Well, the word went out far and wide yesterday. The prevalence of autism is now officially 1 in 88 in general, and 1 in 54 for boys in the US. For the past couple of years, we were hearing numbers like 1 in 110 for the general population. That sounds like a lot. And it is. But I always remember that my family has a sixty-six percent rate of prevalence. So in one sense, one in fifty-four sounds like child’s play!
Anyway, here’s my take on it.
1. Much of the rise is accounted for by underserved populations, such as blacks and hispanics, finally getting appropriate treatment. So these numbers don’t only tell us that so many more people have autism than did twelve years ago. Rather, we are beginning to see how many have had it all along.
2. Much of this also reflects a natural cycle. That is, the more awareness increases, the more likely a psychologist or psychometrician will be to consider ASD when treating someone. So more kids who were once labeled ADHD or specific learning disabled are now being recognized as actually falling under the autism umbrella because of the constellation of deficits they manifest. (In a future post, I will tell how our oldest boy, Michael, was just diagnosed with ASD two years ago, even though we suspected something was up with him for years.) A lot of adolescents and even adults are now falling into this category, leading to a spike in the number of diagnoses.
3. The jury is still out on environmental causes, such as junky diets, poor air and water quality, and an increase in other toxins in our over-processed, post-industrial age. We know that vaccines do not cause autism, but it’s likely that there are many contributing factors. We do know, for instance, that there is not just one “autism gene.” Not for nothing is it called a complex neurological disorder. So it’s also possible that more kids are being born with autism, even as more of those who have been with us for a while are being identified.
These three factors make a lot of sense to me, and they all help me accept the CDC’s numbers. But there are a couple of other things to keep in mind.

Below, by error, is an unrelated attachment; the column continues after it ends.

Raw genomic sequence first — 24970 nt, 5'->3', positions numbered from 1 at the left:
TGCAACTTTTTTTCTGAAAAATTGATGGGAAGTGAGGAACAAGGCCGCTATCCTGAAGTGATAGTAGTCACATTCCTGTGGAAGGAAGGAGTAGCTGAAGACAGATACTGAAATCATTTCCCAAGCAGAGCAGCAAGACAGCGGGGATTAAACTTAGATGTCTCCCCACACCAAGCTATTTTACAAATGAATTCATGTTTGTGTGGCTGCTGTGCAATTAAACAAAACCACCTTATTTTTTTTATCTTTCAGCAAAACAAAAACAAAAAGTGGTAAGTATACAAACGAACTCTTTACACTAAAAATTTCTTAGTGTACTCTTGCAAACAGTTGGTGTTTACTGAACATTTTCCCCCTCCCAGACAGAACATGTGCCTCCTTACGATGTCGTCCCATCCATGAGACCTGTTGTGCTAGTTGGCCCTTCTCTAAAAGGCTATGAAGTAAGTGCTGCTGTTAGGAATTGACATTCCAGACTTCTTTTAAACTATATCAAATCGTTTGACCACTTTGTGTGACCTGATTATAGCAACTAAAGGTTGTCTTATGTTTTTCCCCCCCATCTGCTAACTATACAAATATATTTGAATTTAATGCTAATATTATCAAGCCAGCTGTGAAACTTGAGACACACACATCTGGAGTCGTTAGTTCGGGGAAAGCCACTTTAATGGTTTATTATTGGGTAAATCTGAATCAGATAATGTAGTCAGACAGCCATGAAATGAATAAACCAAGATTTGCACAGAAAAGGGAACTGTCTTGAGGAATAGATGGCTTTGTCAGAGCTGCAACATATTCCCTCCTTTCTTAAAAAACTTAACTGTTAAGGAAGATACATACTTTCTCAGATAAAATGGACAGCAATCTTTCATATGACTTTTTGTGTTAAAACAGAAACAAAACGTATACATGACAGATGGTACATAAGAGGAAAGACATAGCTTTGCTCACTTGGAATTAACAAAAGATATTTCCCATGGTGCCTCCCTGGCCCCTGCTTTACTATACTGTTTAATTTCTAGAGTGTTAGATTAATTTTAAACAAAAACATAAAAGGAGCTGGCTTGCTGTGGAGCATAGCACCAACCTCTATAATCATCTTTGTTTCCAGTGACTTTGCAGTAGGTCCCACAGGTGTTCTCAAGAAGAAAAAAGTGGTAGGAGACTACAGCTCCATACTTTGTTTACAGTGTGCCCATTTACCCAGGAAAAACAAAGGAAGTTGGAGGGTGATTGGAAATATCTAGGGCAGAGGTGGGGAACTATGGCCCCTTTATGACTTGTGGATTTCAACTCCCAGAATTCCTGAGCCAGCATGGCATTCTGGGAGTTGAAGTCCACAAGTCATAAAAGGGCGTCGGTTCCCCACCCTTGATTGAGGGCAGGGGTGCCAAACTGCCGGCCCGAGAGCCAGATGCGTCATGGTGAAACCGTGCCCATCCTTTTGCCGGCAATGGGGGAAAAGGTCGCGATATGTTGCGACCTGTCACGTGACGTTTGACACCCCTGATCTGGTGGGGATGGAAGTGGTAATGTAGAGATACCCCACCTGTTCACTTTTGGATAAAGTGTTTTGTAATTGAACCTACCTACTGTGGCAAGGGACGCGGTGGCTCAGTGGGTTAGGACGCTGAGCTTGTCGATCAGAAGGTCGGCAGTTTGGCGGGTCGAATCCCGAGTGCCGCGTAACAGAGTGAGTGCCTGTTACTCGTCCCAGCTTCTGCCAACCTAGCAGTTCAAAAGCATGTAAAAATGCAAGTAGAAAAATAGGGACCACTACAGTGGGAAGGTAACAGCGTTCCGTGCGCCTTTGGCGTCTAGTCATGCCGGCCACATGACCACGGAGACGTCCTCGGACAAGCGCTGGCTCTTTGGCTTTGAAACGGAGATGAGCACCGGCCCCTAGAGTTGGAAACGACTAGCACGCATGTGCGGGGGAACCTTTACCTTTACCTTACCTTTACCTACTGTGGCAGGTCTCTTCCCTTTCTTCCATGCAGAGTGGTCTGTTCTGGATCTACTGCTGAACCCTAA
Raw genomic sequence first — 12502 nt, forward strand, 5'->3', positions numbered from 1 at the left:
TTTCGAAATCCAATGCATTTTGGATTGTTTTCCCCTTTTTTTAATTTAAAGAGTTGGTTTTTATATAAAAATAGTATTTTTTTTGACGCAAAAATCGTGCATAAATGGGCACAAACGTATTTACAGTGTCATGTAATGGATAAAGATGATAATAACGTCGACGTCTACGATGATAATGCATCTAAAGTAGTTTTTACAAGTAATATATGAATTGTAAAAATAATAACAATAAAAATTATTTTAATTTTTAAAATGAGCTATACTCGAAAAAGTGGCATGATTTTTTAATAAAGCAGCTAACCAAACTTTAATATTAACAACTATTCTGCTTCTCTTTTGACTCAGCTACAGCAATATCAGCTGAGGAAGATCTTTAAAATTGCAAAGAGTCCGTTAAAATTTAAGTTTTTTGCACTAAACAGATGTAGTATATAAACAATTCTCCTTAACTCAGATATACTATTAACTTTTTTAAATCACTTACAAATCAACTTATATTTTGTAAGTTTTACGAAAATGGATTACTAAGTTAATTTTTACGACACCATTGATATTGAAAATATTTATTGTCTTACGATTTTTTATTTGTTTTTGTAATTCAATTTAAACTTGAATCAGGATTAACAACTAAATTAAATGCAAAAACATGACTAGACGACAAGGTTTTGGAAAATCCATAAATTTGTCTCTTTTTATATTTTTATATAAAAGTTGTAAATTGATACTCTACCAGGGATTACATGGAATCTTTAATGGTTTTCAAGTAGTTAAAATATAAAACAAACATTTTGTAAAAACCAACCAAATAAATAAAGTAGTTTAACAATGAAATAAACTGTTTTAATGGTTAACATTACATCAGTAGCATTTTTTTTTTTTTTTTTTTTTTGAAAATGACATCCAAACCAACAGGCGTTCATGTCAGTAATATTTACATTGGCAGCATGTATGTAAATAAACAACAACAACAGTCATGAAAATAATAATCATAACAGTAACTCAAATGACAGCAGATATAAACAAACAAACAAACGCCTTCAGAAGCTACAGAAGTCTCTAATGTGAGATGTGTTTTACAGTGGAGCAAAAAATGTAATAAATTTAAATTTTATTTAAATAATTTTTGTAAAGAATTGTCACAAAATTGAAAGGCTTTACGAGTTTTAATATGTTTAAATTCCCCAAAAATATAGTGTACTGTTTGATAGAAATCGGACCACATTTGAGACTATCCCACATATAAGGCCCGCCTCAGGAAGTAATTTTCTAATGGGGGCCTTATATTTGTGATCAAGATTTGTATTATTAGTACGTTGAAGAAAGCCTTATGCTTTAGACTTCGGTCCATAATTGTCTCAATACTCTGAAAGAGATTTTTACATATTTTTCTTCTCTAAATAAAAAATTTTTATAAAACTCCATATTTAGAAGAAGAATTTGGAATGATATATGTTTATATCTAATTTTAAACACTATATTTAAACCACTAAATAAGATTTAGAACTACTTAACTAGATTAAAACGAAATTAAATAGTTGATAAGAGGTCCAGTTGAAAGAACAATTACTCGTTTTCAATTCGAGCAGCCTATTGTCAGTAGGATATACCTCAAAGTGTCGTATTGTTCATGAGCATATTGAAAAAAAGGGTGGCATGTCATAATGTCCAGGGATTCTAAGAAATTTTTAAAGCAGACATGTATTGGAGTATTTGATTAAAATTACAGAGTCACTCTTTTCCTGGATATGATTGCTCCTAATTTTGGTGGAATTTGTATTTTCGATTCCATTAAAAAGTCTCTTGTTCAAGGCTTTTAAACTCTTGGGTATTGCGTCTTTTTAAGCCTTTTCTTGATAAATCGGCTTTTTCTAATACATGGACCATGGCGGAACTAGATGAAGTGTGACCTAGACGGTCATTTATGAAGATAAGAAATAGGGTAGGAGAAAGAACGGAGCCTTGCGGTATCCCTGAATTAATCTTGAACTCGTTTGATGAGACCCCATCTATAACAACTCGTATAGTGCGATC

4. There’s the fact that this is a government agency, and the government is often reluctant to acknowledge epidemics, for economic reasons.
5. The DSM-5, which is due to be released next year, changes and in some ways narrows the criteria for the diagnosis. This could result in a decrease of the officially recognized cases of ASD. The joke going around is that the American Psychiatric Association is out to “cure” thousands of people of autism with the stroke of a pen! But just as the DSM-IV ‘s 2000 update broadened the diagnostic criteria quite a bit–contributing to the dramatic increase in recognized ASD cases some people stand to lose their label next year–and with that the services and insurance coverage that they have long relied on to help them navigate an unfamiliar neurotypical world.
All these factors combine to tell me that we are indeed in the midst of an autism epidemic.
That may sound extreme, but I am convinced that there’s a lot more of it out there than we’re willing or able to acknowledge. Think, for instance, of all the people in our penal system who are there because of developmental deficits or mental health issues. Never diagnosed, they are just locked away out of sight and deprived of any chance at proper treatment. But that’s for another post.